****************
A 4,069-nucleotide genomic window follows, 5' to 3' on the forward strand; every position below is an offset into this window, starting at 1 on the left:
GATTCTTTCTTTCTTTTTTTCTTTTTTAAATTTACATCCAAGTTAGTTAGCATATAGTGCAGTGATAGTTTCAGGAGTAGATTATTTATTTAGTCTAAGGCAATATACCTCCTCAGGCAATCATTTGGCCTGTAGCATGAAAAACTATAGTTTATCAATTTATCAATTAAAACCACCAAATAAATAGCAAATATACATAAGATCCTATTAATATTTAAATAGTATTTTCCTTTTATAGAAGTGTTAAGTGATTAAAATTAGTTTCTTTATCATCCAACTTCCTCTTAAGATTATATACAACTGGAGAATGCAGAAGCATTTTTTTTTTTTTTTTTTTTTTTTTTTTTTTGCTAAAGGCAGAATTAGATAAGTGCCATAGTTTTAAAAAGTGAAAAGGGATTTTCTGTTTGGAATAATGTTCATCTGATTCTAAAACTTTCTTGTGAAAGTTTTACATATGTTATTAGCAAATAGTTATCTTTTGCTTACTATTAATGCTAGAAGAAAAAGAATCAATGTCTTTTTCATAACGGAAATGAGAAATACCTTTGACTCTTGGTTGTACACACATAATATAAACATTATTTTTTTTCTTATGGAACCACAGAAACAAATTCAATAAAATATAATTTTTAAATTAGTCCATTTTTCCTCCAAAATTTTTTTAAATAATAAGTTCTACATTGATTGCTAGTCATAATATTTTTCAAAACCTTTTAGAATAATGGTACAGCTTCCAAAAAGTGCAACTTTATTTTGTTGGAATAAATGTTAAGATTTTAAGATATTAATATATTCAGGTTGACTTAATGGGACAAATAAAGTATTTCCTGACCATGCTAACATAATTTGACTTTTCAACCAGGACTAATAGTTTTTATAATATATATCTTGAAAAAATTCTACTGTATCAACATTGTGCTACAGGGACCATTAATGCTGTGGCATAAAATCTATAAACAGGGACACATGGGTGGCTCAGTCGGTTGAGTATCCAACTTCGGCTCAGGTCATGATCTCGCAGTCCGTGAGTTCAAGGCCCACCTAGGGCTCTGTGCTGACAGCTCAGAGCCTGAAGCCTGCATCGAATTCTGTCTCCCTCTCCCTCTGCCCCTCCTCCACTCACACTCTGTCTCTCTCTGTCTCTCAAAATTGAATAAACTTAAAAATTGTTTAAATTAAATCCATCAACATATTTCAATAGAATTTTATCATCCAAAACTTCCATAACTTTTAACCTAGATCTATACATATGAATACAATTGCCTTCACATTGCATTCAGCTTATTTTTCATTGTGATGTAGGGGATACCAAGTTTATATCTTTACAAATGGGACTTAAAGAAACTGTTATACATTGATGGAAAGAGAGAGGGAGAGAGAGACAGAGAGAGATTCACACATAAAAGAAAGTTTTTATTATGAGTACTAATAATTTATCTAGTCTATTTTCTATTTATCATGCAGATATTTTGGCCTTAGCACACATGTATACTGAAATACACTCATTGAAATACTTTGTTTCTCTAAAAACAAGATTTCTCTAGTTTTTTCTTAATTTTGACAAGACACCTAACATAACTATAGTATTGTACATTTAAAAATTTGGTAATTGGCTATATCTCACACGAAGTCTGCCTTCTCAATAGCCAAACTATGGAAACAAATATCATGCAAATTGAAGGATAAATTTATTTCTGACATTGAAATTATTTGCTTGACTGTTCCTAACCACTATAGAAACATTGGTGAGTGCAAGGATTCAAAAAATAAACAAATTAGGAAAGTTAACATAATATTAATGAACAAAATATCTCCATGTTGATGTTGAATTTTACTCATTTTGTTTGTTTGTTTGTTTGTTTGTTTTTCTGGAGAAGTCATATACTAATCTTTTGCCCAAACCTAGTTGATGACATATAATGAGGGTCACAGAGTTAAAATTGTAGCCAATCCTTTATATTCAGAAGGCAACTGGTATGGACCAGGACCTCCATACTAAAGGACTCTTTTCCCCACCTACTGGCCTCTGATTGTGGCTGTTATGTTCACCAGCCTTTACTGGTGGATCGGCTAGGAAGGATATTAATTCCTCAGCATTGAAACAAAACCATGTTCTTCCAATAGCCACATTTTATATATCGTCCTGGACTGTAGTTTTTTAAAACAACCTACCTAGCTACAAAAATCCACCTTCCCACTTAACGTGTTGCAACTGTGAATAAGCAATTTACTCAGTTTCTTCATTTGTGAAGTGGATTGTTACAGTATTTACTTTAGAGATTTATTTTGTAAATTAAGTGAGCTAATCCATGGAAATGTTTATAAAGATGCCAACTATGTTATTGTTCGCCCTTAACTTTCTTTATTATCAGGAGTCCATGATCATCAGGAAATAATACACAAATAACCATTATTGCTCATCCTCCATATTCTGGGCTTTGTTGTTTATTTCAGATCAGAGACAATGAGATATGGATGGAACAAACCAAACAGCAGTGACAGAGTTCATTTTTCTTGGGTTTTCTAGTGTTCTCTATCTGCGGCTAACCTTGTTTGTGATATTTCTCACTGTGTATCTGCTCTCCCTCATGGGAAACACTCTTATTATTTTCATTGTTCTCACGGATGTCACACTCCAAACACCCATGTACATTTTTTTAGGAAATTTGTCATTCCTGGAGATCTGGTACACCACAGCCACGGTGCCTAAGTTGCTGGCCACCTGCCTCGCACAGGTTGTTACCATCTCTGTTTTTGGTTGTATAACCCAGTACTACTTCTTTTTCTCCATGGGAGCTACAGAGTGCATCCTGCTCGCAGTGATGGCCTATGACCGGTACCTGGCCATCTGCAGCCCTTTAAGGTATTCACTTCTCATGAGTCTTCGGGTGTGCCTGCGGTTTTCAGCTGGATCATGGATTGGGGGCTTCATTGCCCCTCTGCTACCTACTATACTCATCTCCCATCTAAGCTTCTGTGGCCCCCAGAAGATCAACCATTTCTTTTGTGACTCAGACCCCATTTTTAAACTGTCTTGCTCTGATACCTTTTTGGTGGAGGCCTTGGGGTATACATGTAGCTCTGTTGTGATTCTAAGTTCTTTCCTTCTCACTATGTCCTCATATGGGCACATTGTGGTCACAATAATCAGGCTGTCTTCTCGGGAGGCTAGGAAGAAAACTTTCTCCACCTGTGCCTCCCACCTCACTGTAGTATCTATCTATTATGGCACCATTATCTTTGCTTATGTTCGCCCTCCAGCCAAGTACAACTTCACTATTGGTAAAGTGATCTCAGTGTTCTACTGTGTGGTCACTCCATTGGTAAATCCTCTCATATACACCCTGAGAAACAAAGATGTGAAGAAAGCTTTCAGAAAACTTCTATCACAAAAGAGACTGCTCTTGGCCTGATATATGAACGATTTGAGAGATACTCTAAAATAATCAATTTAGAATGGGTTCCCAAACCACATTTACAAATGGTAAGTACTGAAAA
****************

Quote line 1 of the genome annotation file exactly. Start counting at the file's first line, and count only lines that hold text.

A 4,069-nucleotide genomic window follows, 5' to 3' on the forward strand; every position below is an offset into this window, starting at 1 on the left: